This month, I’ve been working on a chapter on survey questions for my forthcoming book on Surveys That Work. It has meant revisiting my library of books about questions. My favourite, easily, is: “The Psychology of Survey Response” by Roger Tourangeau, Lance J. Rips and Kenneth Rasinski (2000) Cambridge University Press.
Let me take you through their main framework and some of my recent experiences with the book, and I hope that will explain why I like it so much.
The four components of the response process
The book is based around their analysis of the components of the mental processes that respondents go through as they answer a question. In Forms that work: Designing web forms for usability, I explained these steps as:
- Read and understand the question
- Find an answer
- Judge whether the answer is one you want to give
- Place the answer on the form.
Tourangeau, Rips and Rasinski describe the four processes, and their sub-processes, like this:
- Attend to questions and instructions
- Represent logical form of question
- Identify question focus (information sought)
- Link key terms to relevent concepts
- Generate retrieval strategy and cues
- Retrieve specific, generic memories
- Fill in missing details
- Assess completeness and relevance of memory
- Draw inferences based on accessibility
- Integrate material retrieved
- Make estimate based on partial retrieval
- Map judgement onto response category
- Edit responses.
An example of the dicussion: logical form of question
It’s a bit hard on them to present this rather complex list, full of technical terms, without their explanations – but I wanted you to realise that this is a really deep dive into questions. For example, when they are talking about the process “Represent logical form of question” they investigate the grammar of the question, comparing easy pairs such as:
Iterrogative: “Do you have a home equity loan?”
Declarative: “You have a home equity loan”
with the more complex ‘who, what, where, when, why, how’ questions, such as analysing this question:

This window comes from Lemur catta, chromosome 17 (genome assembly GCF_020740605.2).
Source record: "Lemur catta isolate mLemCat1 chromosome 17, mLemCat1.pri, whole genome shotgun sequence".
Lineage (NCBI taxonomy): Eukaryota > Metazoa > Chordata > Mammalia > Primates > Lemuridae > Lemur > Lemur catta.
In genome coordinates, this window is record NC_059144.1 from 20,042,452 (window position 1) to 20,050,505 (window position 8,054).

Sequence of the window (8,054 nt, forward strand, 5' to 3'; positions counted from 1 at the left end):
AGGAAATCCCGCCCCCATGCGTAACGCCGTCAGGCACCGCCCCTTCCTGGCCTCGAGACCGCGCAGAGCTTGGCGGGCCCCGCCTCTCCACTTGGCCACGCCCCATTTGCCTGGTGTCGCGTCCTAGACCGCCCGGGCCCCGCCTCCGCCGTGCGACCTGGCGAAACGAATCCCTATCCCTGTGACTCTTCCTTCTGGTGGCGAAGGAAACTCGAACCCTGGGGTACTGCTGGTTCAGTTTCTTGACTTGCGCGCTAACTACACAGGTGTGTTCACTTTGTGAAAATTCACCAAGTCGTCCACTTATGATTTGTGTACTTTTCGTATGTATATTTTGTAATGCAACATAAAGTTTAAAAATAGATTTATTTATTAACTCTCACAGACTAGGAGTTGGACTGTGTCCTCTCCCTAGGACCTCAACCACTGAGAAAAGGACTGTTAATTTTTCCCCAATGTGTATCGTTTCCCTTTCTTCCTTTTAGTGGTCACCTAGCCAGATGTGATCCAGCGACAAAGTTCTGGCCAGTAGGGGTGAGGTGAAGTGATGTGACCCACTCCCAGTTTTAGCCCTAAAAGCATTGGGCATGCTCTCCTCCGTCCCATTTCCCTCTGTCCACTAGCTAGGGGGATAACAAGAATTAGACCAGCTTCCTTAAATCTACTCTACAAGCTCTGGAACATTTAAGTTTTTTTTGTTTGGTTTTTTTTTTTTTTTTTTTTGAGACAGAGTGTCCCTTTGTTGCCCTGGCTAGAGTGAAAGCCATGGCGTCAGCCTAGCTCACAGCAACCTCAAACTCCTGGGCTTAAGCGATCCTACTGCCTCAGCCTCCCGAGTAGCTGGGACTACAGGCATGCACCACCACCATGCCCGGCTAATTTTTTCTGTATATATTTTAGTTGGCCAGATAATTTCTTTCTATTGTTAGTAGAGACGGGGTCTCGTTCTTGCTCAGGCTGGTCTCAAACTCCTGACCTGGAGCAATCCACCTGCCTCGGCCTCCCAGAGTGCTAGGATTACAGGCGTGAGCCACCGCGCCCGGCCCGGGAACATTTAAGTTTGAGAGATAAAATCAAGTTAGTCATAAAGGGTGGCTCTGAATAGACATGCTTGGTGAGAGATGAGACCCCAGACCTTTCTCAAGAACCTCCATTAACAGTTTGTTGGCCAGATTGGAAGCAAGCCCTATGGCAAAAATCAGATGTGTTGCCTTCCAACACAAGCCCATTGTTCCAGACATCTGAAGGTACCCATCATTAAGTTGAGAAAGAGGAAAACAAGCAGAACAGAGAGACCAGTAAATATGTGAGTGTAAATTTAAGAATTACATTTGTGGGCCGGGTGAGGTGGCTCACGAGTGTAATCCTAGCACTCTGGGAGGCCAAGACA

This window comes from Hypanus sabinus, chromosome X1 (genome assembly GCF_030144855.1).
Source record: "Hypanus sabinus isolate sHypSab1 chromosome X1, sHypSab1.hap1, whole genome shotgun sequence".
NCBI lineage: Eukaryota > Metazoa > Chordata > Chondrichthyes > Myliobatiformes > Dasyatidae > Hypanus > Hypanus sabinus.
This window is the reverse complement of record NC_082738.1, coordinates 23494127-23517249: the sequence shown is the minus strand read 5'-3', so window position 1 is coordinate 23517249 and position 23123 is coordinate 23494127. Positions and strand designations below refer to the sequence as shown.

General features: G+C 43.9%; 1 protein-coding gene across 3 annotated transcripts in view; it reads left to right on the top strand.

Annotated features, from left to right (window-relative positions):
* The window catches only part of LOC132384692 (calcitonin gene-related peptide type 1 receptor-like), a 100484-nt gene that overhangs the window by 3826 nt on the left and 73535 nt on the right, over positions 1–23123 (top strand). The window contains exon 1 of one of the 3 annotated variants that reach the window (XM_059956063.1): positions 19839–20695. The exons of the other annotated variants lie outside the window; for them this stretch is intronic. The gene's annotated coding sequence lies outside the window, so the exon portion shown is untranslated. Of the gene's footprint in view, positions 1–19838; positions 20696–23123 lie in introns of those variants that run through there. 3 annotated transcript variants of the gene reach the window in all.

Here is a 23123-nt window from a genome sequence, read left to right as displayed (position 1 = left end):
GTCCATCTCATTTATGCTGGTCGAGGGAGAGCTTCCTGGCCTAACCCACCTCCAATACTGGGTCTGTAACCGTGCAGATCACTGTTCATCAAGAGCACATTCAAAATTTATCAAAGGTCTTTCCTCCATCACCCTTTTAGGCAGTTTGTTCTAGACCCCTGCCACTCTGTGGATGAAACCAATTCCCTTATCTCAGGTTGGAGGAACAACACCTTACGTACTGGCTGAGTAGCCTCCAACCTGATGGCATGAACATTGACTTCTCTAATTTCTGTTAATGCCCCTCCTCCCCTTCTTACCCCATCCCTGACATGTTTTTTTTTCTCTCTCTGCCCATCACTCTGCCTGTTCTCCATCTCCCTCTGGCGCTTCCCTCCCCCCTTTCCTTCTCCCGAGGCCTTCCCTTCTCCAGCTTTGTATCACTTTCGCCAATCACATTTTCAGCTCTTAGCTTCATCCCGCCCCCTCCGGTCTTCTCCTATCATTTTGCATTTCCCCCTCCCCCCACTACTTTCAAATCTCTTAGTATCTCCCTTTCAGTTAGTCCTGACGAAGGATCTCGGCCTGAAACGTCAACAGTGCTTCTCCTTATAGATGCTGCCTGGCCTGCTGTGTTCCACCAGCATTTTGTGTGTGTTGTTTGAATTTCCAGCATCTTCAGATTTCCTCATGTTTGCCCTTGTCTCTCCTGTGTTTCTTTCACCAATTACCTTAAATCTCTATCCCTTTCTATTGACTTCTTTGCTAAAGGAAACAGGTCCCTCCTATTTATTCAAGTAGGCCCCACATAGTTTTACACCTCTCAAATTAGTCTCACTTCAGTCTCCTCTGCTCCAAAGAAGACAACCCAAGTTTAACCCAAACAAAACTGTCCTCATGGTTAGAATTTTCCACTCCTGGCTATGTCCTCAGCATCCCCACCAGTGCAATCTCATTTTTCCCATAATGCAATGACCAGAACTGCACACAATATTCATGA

“When did Lydia tell Emily the telephone would be fixed?”
which has two possible interpretations of appropriate answers:
- The time when Lydia spoke to Emily
- The time when the telephone would be fixed.
This illustrates both one of the challenges and one of the strengths of this book: you’ve got to be willing to be challenged by topics like sentence parsing, but the authors will help you along by providing lots of examples.
People are better at recalling recent, significant events
The biggest chunk of the book is devoted to ‘retrieval’, with a chapter on memory followed by three chapters investigating how people use their memories to answer three types of questions: dates and durations, factual and numerical estimates, and attitudes.
One of the crucial nuggets from these chapters: we do better at recalling events if they are recent and significant to us. Example: I know exactly what I did all day on Saturday 4th December 2010, but had to check my diary to remind myself about Thursday 3rd December 2010. Why? Because my cousin’s wonderful wedding was on the Saturday, whereas Thursday was just an ordinary working day rather like any other.
Why does that matter for us in user experience? Because we often want to know about routine events that are relatively insignificant to our users, such as browsing a familiar website or making an everyday purchase. Big deal to the site’s designer; not such a big deal (maybe) to the user.
Judgement is about selecting an answer
The authors introduce the process of judgement in their chapter about attitudes, where they describe different models of the concept of attitude. Their preferred one includes a judgement phase, where “multiple considerations about the issue will come to mind, and the respondent will have to combine them to produce an overall judgement”.
They point out that these considerations may include:
- any existing evaluation of the issue
- new arguments and newly made judgments
- transient considerations such as social desirability.